A number of Auckland communities are ignoring police and council advice and going ahead with ANZAC services tomorrow.
The number was culled due to the increased terror threat following the Christchurch mosque attacks.
But some fear it sets a dangerous precedent.
For 95 years people have gathered at a memorial in Devonport and remembered those who died for this country.
Tomorrow will be no different.
- 'More than 300' hate messages sent to Anzac service organiser after cancellation
- Auckland Council cuts 84 Anzac services down to 26 over terror fears
Despite being advised to cancel due to safety concerns, this community's ANZAC service and parade will go ahead.
For many it's deeply personal.
"This year's even more important. I lost a son a year ago. He was a veteran, he served in east Timor and Afghanistan so I'll proudly wear his medals tomorrow," said local woman Kathleen Whatuira.
More than 3,000 people attend every year - the growing popularity part of a national trend.
But after the national terror threat level was raised because of the Christchurch mosque attacks, it was decided to consolidate the number of ANZAC services in Auckland.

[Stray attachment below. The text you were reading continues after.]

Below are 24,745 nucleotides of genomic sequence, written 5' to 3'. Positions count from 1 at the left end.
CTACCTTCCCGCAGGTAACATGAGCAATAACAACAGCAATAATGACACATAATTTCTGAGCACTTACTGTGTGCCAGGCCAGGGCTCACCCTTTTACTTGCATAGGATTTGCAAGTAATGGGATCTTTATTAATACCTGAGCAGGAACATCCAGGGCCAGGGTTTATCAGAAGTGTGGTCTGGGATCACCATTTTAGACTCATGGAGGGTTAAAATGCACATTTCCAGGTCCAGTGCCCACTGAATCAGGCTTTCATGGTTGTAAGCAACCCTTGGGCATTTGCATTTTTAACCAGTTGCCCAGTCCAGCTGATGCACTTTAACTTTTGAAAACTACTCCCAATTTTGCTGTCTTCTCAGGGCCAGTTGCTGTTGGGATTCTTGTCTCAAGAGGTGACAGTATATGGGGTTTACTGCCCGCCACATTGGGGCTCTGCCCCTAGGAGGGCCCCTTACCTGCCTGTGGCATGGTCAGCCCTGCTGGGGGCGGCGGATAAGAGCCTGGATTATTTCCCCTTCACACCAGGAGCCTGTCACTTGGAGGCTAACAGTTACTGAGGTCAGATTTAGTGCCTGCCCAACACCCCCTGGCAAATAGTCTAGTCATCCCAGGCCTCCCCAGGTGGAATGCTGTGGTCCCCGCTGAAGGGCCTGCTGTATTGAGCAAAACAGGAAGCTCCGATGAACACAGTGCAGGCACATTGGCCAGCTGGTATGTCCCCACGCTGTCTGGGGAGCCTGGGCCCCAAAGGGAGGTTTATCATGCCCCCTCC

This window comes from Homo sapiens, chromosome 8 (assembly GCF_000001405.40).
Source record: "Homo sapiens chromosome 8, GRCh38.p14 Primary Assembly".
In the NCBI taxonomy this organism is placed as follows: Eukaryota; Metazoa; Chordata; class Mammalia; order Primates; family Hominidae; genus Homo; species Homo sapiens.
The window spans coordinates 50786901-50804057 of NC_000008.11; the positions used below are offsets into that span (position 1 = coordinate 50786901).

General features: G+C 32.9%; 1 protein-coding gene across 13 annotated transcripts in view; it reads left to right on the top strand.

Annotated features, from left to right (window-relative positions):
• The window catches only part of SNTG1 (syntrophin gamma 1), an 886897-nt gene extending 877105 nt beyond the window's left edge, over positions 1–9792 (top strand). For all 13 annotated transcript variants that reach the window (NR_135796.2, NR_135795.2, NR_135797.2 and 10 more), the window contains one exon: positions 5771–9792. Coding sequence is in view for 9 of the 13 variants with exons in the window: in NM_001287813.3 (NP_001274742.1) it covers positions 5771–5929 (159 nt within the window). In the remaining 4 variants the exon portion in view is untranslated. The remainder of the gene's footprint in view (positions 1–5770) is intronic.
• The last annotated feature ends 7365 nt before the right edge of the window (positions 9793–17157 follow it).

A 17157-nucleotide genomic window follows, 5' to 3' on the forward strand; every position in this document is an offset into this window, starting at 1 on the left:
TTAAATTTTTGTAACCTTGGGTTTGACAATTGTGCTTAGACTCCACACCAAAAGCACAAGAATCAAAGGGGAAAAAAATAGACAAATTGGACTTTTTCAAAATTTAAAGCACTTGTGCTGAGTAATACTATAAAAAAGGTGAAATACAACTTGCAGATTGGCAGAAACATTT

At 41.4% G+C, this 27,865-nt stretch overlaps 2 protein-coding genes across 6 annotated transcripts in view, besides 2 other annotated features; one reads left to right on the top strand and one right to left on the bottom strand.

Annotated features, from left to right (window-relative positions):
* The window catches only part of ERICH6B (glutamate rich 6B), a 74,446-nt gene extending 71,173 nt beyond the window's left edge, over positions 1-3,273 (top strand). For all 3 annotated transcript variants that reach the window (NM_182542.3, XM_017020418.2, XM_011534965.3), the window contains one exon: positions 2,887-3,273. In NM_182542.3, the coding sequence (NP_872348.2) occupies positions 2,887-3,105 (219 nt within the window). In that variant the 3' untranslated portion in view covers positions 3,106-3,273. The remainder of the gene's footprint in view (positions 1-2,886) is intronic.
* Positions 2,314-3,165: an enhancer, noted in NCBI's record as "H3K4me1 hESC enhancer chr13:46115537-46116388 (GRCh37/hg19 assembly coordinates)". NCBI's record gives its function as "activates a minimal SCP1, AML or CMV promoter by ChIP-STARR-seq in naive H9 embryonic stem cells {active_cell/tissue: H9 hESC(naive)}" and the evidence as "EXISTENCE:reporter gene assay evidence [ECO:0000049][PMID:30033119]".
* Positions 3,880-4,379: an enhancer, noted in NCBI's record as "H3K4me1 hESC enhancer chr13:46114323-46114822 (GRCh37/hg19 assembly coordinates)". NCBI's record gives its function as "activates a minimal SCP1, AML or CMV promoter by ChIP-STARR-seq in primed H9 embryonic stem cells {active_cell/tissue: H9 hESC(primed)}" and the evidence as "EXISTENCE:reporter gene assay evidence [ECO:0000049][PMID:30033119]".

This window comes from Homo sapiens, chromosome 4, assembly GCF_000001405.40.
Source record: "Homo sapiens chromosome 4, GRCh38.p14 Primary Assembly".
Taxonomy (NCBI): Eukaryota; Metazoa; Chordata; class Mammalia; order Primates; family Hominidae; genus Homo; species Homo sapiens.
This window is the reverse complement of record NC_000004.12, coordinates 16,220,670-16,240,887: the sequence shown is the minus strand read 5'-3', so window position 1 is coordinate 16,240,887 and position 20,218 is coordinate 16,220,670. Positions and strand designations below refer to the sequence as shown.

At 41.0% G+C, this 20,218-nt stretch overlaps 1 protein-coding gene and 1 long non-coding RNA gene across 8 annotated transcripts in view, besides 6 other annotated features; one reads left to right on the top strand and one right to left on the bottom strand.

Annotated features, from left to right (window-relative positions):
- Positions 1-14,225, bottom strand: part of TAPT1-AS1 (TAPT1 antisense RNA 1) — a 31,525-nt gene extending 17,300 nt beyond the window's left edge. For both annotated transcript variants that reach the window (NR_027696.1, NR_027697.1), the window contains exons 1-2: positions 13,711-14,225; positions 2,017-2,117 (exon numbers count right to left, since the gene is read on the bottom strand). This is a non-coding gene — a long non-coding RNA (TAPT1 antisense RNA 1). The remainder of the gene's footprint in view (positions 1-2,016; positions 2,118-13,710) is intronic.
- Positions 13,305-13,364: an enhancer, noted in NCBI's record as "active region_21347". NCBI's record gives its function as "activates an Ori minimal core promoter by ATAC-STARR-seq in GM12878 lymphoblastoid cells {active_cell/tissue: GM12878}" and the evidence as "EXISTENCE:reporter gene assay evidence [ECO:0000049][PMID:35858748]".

After discussions between police, Auckland Council and local RSA's, it was decided 58 services would be cancelled leaving only 26 to go ahead.
Vietnam veteran Chris Mullane says it's killing the meaning of ANZAC day.
"We're actually killing off the whole spirit of what ANZAC day means."
Mullane is concerned that this year will set a precedent as a way for the council to save money.
"It does cost a bit of money to run all the services, the danger in taking them away and consolidating them if that was to become the norm, I think there'd be a real kickback from the communities," he told Newshub.
Auckland Council says there's no plans to do that, and for good reason.
The National RSA boss says there would be a huge backlash.
"I think there will be more people. Because people will go along and say we're not going to be cowed by this we're not going to be told to hide away. We're New Zealanders," RSA CEO Jack Steer told Newshub.
An act of defiance from a community insisting on remembering their own the way they always have.